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The consequences of endogenizing information for the performance of a sequential decision procedure

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  • Swank, Otto
  • Visser, Bauke

Abstract

We analyse the implications of endogenizing information collection and reputational concerns for the performance of a sequential decision structure. In this model, two agents decide in a sequence whether to implement a public project. The cost of gathering information is private. We derive two results. First, endogenizing information replaces the herding problem with a free-rider problem. Second, endogenizing information aggravates the distortionary effect of reputational concerns.

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Bibliographic Info

Article provided by Elsevier in its journal Journal of Economic Behavior & Organization.

Volume (Year): 65 (2008)
Issue (Month): 3-4 (March)
Pages: 667-681

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Handle: RePEc:eee:jeborg:v:65:y:2008:i:3-4:p:667-681

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  1. Koh, Winston T. H., 1992. "Human fallibility and sequential decision making : Hierarchy versus polyarchy," Journal of Economic Behavior & Organization, Elsevier, vol. 18(3), pages 317-345, August.
  2. Visser, Bauke, 2000. "Organizational communication structure and performance," Journal of Economic Behavior & Organization, Elsevier, vol. 42(2), pages 231-252, June.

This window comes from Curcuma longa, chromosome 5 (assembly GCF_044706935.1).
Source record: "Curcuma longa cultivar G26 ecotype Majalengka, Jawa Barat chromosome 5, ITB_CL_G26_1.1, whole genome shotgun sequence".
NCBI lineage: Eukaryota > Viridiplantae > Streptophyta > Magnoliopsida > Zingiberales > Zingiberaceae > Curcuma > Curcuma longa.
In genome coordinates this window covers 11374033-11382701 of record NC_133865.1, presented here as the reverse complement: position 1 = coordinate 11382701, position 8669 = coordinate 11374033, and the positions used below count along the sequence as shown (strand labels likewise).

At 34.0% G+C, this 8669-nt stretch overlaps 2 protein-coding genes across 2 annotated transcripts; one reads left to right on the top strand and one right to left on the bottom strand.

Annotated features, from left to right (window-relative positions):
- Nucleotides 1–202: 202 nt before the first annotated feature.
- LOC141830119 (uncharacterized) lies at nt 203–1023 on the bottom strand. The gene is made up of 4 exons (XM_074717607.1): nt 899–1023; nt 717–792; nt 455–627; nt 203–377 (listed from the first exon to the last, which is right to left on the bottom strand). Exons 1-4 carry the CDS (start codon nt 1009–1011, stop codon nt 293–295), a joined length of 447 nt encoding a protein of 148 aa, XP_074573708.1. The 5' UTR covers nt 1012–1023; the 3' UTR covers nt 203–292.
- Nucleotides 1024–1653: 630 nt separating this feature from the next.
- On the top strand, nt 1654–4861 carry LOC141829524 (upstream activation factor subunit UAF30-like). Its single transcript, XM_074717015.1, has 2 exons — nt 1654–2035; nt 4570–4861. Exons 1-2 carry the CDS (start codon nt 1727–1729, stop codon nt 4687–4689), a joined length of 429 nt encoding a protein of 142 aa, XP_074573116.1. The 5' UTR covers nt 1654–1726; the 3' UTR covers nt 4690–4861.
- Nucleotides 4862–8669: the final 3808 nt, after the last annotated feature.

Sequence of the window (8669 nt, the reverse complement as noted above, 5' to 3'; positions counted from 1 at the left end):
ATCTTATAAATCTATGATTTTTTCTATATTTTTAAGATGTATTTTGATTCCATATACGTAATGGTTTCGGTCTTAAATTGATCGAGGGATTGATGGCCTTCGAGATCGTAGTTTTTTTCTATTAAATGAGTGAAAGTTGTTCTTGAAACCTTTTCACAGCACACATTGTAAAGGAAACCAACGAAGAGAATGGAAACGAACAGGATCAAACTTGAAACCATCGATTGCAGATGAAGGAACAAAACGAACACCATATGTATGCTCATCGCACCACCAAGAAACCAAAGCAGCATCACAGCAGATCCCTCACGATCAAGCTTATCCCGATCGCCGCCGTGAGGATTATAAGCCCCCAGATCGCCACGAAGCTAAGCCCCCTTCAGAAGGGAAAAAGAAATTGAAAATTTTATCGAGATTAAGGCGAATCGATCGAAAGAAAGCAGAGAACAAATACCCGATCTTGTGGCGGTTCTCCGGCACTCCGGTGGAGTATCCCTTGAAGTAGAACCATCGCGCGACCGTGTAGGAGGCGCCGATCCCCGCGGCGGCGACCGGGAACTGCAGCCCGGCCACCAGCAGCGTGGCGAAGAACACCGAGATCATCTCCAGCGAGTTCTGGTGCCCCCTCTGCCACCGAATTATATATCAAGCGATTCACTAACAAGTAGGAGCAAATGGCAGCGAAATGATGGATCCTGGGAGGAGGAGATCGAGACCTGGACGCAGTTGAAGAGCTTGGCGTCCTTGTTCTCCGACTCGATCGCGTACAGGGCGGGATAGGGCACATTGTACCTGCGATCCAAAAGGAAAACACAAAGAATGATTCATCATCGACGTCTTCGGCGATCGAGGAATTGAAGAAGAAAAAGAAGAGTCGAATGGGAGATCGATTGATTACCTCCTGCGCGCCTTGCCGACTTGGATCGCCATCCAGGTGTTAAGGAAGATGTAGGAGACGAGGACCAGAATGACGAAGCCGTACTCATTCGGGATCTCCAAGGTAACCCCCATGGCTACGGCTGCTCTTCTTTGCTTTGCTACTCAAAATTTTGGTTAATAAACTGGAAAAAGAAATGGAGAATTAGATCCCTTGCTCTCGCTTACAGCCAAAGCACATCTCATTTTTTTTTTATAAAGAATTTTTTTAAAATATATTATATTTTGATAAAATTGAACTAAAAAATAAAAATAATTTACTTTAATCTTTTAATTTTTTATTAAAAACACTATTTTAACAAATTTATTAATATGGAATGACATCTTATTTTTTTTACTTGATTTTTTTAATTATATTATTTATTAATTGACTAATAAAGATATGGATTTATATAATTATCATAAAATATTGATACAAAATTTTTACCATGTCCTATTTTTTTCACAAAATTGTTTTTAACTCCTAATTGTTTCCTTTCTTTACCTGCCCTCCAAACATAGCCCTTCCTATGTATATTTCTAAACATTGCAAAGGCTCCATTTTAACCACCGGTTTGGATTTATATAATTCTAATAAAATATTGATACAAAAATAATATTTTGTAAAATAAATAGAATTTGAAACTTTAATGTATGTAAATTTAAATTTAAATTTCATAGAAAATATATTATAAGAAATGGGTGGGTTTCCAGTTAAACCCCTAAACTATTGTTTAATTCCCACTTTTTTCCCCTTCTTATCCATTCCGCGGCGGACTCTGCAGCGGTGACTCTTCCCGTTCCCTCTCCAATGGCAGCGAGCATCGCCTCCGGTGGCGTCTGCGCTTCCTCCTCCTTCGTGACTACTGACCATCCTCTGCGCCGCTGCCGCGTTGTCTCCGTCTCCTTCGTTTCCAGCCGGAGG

3. Raaj Kumar Sah & Joseph E. Stiglitz, 1984. "The Architecture of Economic Systems: Hierarchies and Polyarchies," NBER Working Papers 1334, National Bureau of Economic Research, Inc.
  4. Ben-Yashar, Ruth C & Nitzan, Shmuel I, 1997. "The Optimal Decision Rule for Fixed-Size Committees in Dichotomous Choice Situations: The General Result," International Economic Review, Department of Economics, University of Pennsylvania and Osaka University Institute of Social and Economic Research Association, vol. 38(1), pages 175-86, February.
  5. Scharfstein, David S & Stein, Jeremy C, 1990. "Herd Behavior and Investment," American Economic Review, American Economic Association, vol. 80(3), pages 465-79, June.
  6. Sushil Bikhchandani & David Hirshleifer & Ivo Welch, 1998. "Learning from the Behavior of Others: Conformity, Fads, and Informational Cascades," Journal of Economic Perspectives, American Economic Association, vol. 12(3), pages 151-170, Summer.
  7. Thomas Gehrig & Pierre Regibeau & Kate Rockett, 2000. "original papers : Project evaluation and organizational form," Review of Economic Design, Springer, vol. 5(2), pages 177-199.
  8. Sah, Raaj Kumar & Stiglitz, Joseph E, 1988. "Committees, Hierarchies and Polyarchies," Economic Journal, Royal Economic Society, vol. 98(391), pages 451-70, June.
  9. Suurmond, Guido & Swank, Otto H. & Visser, Bauke, 2004. "On the bad reputation of reputational concerns," Journal of Public Economics, Elsevier, vol. 88(12), pages 2817-2838, December.
  10. Ottaviani, Marco & Sorensen, Peter, 2001. "Information aggregation in debate: who should speak first?," Journal of Public Economics, Elsevier, vol. 81(3), pages 393-421, September.
  11. Michael Keren & David Levhari, 1983. "The Internal Organization of the Firm and the Shape of Average Costs," Bell Journal of Economics, The RAND Corporation, vol. 14(2), pages 474-486, Autumn.
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Cited by:
  1. Demirer, Riza & Kutan, Ali M. & Chen, Chun-Da, 2010. "Do investors herd in emerging stock markets?: Evidence from the Taiwanese market," Journal of Economic Behavior & Organization, Elsevier, vol. 76(2), pages 283-295, November.
  2. Moatemri Ouarda & Abdelfatteh El Bouri & Olivero Bernard, 2013. "Herding Behavior under Markets Condition: Empirical Evidence on the European Financial Markets," International Journal of Economics and Financial Issues, Econjournals, vol. 3(1), pages 214-228.

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